most of us, I was taught that being stubborn was
a fault. When I was stubborn as a child, my parents
scolded me. When I was stubborn as a student,
my teachers chided me. "Don't be stubborn," they
all said. "You've got to see the other side, too."
when it comes to the presidential election, stubbornness
is suddenly an American virtue.
may even determine the winner.
George W. Bush excels at being stubborn. Say what
you will about the commander in chief: He doesn't
change his mind. Not a day goes by that he doesn't
tell voters "a leader must be firm in his decisions."
so, even during a week when hostages have their
heads cut off, we are told, as we are always told,
that things in Iraq are improving, that the future
despite endless proof to the contrary from committees
and investigations -- even those under his control
-- Bush insists that Sept. 11 and the invasion
of Iraq are inexorably connected.
if a bad jobs report comes out, or the budget
deficit is projected into the stratosphere, Bush
insists the economy is good and growing.
despite howling from the education community,
he insists his No Child Left Behind idea is working.
says these things over and over. He will not be
moved. He clings to the same line he gave yesterday,
the day before and the month before.
amazingly, many Americans see this as strength.
the other hand . . .
Sen. John Kerry's vacillations are viewed as weakness.
The fact that he might vote one way for a certain
part of the Iraq war, and vote another way later
is not viewed as nuance, it's ineptitude. He's
a stumbling politician who blows in the wind.
Never mind that many Americans have changed their
minds on Iraq; if a leader does it, he's incompetent.
recent issue of Time, I read several letters to
the editor. One said, "I love that the president
is stubborn enough to stick to his guns . . ."
letter came from Texas, but it could have come
from anywhere. In a world where everything is
so fast, so complex, where you don't know who
owns the company that owns your company, we cherish
simplicity. We want it fast and understandable.
this, the president has been well coached by his
handlers. Say the same thing. Stick by your guns.
A certain number will believe you. A certain number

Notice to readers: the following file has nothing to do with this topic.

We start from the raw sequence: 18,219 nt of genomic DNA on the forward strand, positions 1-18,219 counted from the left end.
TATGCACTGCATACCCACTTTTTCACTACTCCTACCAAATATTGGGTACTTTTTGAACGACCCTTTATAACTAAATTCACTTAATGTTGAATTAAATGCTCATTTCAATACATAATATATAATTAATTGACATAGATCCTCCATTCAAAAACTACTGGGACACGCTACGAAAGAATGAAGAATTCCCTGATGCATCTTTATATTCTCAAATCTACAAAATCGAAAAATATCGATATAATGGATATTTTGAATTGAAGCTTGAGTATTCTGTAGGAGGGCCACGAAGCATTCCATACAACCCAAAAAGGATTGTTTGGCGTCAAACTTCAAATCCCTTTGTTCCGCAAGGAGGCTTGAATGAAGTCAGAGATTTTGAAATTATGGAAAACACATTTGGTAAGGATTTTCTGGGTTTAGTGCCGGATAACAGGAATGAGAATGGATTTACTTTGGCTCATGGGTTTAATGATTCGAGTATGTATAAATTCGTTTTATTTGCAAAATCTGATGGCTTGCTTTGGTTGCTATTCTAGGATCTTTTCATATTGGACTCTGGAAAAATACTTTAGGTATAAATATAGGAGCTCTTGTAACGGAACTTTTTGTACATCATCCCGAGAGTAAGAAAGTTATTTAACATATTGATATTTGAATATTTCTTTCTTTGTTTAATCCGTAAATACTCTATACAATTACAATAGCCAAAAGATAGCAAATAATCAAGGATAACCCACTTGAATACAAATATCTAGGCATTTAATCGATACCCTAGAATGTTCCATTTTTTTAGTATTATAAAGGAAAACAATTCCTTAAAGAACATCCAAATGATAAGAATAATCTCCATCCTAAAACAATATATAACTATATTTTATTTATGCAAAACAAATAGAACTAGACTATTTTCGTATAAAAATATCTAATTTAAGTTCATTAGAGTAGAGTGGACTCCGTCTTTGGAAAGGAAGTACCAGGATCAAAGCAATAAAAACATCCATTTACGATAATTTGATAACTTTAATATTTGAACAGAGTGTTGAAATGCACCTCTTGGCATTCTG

will think you're lying.
an even bigger number will admire you for not
changing your mind.
I don't care what your political persuasion, this
is a dangerous quality for us to admire.
no debating it
of how far bad leaders could go by refusing to
budge on their rhetoric -- especially if it makes
them popular! There's a famous quote from Winston
Churchill that says: "A fanatic is one who can't
change his mind and won't change the subject."
also a sentiment from Gandhi who basically said
-- and I'm paraphrasing here -- "I want to be
able to change my mind as I age, because it shows
I am gaining wisdom." That makes sense, doesn't
No one wants a wishy-washy president. But shouldn't
we work a little harder before we celebrate mere
repetition? The fact is, Bush has changed his
tact countless times. He ran in 2000 claiming
he wasn't into nation building (which he now is),
wasn't into sending troops to war (which he now
has), and was only into "uniting, not dividing"
(the single biggest hypocrisy of his term).
he never speaks about such things. He doesn't
say, "I learned from my mistakes." The past disappears,
and there are only repeated lines, with clenched
fists, and the admonishing of others who can't
stick "to firm decisions."
week, Bush and Kerry debate for the first time.
I promise you, what most people will remember
will not be some reasoned explanation of a new
policy, but a simple sentence that seems unflinching.
It makes me wonder when we started worshiping
stubbornness, and where have all those parents
and teachers gone?
Posted: September 27, 2004